Skip to content.
Updated at 1:32 pm on 21 June 2012
A Landcare research scientist expects to start the controlled release this year of imported dung beetles, which are being introduced to help farmers improve productivity and reduce pollution and pests in their pastures.
Dung beetles process animal manure by burying it, then using it as a food source and breeding site.
As well as fertilising the soil and improving its condition, that process also reduces emissions and run-off from animal droppings on pasture and controls parasitic worms that infect livestock.
Last year the Environmental Risk Management Authority approved the import and release up to 11 species of dung beetles, joining native and other types that already exist here.
Project Leader Shaun Forgie says some of the imported beetles are now ready for controlled release, in caged field trials.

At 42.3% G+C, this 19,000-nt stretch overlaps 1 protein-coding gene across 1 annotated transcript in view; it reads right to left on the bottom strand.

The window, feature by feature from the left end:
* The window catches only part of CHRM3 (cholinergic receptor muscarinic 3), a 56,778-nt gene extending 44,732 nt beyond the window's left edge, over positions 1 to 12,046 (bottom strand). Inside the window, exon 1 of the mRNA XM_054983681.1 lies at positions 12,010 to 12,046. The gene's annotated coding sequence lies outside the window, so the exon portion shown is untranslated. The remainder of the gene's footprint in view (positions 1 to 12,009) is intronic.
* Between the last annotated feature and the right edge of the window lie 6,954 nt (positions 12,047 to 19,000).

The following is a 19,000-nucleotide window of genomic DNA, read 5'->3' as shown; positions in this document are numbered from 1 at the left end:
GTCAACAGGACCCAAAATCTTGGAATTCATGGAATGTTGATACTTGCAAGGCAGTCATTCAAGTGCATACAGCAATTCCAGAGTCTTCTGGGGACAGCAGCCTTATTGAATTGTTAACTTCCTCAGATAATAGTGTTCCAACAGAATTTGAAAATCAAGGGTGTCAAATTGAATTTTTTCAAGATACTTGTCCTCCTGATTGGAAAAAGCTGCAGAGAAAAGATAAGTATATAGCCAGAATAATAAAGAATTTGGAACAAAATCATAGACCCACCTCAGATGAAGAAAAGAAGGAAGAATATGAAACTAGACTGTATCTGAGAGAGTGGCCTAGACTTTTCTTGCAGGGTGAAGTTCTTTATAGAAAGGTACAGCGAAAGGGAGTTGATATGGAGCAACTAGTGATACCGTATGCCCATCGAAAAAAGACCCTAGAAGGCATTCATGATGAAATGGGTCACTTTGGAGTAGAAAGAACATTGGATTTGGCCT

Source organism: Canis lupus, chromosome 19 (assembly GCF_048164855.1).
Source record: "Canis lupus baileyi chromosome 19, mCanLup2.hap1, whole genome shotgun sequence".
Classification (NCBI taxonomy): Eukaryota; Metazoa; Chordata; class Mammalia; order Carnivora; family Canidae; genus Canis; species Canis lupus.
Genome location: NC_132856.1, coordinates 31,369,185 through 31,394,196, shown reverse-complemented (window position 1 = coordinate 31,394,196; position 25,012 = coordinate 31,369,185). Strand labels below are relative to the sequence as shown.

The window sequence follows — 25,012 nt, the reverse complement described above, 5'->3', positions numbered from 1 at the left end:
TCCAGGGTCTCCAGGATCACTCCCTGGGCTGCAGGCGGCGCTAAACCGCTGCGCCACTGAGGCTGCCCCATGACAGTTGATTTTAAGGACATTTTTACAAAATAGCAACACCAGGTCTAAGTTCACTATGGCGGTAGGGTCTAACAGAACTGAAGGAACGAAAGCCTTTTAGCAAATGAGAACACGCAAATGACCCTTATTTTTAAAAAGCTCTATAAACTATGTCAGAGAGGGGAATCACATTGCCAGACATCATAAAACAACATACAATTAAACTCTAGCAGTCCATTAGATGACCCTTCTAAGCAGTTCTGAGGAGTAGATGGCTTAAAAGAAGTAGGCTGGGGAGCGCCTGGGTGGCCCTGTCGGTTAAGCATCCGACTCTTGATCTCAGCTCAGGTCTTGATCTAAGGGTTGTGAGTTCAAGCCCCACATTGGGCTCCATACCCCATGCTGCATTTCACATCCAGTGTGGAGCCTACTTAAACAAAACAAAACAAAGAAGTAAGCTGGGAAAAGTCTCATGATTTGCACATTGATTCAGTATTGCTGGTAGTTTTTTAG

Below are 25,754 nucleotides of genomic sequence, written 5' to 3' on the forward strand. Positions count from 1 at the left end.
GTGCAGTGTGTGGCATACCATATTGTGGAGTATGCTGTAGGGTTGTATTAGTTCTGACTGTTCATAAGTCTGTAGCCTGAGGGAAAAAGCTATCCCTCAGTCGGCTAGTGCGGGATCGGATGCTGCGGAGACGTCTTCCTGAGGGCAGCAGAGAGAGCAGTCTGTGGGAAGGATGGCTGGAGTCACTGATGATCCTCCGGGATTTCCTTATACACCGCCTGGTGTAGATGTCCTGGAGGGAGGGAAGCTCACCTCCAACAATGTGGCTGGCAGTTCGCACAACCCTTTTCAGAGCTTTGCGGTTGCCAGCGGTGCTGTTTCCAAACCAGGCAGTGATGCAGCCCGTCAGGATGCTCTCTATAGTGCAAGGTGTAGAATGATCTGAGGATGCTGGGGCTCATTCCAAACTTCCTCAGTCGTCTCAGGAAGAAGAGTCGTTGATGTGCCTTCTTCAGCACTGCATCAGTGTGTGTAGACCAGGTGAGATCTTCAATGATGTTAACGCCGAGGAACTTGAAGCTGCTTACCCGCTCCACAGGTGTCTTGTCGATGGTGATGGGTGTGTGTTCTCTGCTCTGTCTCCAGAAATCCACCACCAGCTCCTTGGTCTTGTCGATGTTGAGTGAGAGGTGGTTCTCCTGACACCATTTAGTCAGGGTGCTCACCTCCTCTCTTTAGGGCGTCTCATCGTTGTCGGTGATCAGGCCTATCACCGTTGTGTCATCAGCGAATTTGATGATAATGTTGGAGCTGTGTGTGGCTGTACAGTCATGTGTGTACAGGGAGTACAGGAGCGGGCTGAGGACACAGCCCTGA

He says Landcare has permission to release 11 of them, but he says it takes time to breed beetles which can be used in controlled releases.
Mr Forgie says as well as the soil health and environmental and pest control benefits, introducing dung beetles to farms would also increase the amount of manure-free pasture available for grazing.
Copyright © 2012, Radio New Zealand
Audio is categorised based on the frequency of the programme it was heard in. Click on the headings below to access the programmes. For the most recently published audio, go to the latest audio page.
Streams are in Windows Media format. Mac and Linux users may need to install additional software. Get help with audio
A selection of music interviews, reviews, videos, concerts, sessions, and performances.
Downloads and podcasts are available for selected programmes. Our podcast page has a complete list of feeds.
Help on using online audio: formats, software, podcasts, downloading, and troubleshooting.